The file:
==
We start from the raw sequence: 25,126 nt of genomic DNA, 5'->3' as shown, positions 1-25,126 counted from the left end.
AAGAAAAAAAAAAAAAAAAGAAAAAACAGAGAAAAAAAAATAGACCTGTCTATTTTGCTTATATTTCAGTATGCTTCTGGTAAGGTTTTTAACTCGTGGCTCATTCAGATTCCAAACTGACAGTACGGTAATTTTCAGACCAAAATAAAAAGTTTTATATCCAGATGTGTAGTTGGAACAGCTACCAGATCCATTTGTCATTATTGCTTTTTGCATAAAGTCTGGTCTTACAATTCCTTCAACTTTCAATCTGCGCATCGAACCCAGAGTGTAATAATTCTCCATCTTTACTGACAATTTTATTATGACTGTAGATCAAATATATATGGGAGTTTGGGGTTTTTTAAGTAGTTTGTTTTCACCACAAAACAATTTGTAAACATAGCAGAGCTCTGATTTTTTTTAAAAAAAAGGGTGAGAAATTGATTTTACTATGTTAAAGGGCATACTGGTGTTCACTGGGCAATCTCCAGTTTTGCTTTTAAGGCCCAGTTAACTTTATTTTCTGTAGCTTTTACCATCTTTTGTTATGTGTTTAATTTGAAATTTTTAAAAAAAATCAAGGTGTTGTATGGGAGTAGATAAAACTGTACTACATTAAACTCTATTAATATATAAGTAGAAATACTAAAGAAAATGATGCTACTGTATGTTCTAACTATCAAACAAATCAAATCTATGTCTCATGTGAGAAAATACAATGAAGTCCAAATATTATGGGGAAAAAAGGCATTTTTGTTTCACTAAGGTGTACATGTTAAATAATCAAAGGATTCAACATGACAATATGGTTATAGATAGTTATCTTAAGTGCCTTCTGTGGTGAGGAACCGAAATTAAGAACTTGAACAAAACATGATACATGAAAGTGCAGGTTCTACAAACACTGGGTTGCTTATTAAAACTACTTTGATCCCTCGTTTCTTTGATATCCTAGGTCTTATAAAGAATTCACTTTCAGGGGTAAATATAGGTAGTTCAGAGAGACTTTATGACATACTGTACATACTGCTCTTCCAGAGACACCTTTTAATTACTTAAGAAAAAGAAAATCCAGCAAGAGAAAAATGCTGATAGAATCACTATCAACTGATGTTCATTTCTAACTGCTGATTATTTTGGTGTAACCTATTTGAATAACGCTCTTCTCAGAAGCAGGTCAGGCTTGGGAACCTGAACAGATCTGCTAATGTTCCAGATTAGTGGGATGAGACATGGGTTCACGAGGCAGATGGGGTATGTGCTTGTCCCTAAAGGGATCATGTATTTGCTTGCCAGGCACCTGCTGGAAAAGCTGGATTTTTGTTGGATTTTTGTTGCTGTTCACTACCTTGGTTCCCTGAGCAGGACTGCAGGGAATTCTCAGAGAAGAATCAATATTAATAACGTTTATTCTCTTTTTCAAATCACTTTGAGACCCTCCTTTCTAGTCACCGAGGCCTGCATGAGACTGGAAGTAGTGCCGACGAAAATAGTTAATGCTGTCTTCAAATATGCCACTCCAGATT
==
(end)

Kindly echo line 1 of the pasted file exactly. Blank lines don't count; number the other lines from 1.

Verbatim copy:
We start from the raw sequence: 25,126 nt of genomic DNA, 5'->3' as shown, positions 1-25,126 counted from the left end.